This spring, Digiday reported that “media companies are still mostly hiring white people.” The news was damning not only because of the facts of the matter, but also the context: just a couple of years ago, the journalism industry was said to be undergoing a “reckoning” over racism. High-ranking white people resigned or were dismissed; there were prominent hires of Black editors and other people of color; newsrooms issued apologies. In a 2021 piece for CJR about the press, white supremacy, and atonement, Alexandria Neason noted that “to chart a new path forward, we will need much more than regret.”
Per Digiday: At Condé Nast, 49 percent of new hires in 2022 self-identified as white, up from 45 percent in 2021. At Vice Media Group, new hires in the United States were 54 percent white last year, up from 47 percent. At Hearst, new hires were 59 percent white. At the New York Times, 44 percent of new hires were people of color, “down a whopping 10 percentage points compared to 2021.” History repeats: In 1968, members of the Kerner Commission—an advisory board formed by President Lyndon B. Johnson in response to a series of protests against racism—observed in a report that the country’s mostly white media had failed to cover the underlying causes of the demonstrations. In response, the organization now known as the American Society of News Editors set out to build a journalism workforce that reflected the racial makeup of the US population by the year 2000. As Neason wrote, “that deadline came and went.”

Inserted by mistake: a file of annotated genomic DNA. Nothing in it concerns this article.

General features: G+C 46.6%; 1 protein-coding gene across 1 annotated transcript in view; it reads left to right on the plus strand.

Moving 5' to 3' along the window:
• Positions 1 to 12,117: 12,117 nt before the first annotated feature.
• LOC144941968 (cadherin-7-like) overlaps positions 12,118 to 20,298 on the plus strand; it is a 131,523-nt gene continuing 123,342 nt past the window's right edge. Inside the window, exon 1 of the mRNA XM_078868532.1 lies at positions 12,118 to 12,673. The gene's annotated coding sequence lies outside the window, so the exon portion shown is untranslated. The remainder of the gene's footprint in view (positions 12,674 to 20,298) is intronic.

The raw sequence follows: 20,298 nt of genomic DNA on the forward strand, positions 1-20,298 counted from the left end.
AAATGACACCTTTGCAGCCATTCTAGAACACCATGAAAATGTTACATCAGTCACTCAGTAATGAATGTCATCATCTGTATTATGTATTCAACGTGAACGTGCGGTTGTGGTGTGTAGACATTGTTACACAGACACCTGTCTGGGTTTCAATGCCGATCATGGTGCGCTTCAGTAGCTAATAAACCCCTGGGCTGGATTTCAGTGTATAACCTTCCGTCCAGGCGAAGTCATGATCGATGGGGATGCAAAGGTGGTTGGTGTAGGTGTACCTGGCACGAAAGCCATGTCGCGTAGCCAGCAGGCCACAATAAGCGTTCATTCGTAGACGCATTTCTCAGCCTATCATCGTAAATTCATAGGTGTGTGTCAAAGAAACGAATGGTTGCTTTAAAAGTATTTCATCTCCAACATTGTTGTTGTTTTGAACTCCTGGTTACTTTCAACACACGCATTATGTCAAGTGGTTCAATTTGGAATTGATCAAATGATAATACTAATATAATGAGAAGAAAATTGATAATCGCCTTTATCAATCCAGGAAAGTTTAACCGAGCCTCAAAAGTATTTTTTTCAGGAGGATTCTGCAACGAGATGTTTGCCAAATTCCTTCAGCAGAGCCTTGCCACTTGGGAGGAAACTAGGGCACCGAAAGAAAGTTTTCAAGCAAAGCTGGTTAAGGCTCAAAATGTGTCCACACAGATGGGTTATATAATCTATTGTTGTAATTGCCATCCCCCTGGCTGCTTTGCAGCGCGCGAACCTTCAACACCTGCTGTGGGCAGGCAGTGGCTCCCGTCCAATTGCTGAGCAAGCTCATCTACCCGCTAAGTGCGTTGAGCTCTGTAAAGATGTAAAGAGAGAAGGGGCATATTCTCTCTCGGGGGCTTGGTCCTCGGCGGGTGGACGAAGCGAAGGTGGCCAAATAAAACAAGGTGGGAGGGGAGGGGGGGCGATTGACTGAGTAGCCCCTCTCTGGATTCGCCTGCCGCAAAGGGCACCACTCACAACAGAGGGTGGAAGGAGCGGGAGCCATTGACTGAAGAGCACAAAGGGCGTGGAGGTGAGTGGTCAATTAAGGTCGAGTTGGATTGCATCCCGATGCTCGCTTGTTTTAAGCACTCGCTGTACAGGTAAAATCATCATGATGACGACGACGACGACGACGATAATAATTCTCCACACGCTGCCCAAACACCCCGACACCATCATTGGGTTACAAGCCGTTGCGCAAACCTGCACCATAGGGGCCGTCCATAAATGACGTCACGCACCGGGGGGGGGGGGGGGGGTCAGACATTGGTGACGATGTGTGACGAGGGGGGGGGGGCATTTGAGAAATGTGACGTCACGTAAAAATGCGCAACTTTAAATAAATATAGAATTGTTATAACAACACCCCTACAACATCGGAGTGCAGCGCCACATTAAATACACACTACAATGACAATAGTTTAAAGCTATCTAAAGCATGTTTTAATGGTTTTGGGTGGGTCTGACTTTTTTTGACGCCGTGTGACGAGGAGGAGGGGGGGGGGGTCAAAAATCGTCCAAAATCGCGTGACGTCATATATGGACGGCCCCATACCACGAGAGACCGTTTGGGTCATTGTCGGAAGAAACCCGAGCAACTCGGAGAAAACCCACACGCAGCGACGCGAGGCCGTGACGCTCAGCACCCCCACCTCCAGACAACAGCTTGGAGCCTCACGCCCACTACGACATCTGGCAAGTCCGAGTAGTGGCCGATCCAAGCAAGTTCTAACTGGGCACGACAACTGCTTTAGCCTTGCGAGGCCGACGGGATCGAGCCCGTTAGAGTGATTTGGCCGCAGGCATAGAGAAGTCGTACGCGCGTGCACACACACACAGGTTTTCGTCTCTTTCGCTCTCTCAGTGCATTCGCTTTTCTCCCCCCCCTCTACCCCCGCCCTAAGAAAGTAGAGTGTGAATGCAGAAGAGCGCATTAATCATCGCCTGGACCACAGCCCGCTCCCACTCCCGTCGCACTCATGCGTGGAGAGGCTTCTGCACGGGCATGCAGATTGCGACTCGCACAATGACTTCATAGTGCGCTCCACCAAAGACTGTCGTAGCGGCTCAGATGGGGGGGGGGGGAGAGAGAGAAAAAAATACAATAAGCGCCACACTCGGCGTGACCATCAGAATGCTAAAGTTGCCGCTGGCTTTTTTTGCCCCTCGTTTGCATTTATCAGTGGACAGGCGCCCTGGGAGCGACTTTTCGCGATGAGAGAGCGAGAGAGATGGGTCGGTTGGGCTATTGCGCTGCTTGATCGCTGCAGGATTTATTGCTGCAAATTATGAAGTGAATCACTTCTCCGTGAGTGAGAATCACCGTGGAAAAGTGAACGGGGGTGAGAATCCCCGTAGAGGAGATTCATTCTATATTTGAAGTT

A few years ago, in an issue focused on race and the press, CJR visited ten American newsrooms where “the mismatch between the makeup of the staff and the demographics of the coverage area” was particularly notable. The project made clear that “the conversations about diversity are the same ones that the industry has been having for decades” and that “little progress has been made.” In the same issue, Jelani Cobb, who is now the dean of the Columbia Journalism School, described his first job at a majority-white publication—in the nineties, at the Washington City Paper, working for David Carr. In seeking out a diverse staff, Carr was explicit that his objective was not abstract. “He explained in straightforward terms that he worried that there were specific stories missing from his newspaper,” Cobb wrote. “He wanted a better publication and believed our work would help him build one. And we did.”
These are tough times for the journalism business, and that is why it’s crucial to face the industry’s failings with clear eyes and an openness to change. While writing her piece on the media’s atonement, Neason also spearheaded an effort at CJR focused on self-examination and redress. Such a project, she wrote, is “not so much a reckoning as it is a beckoning—to begin and, when we falter, to begin again.” Those words seem worth repeating now.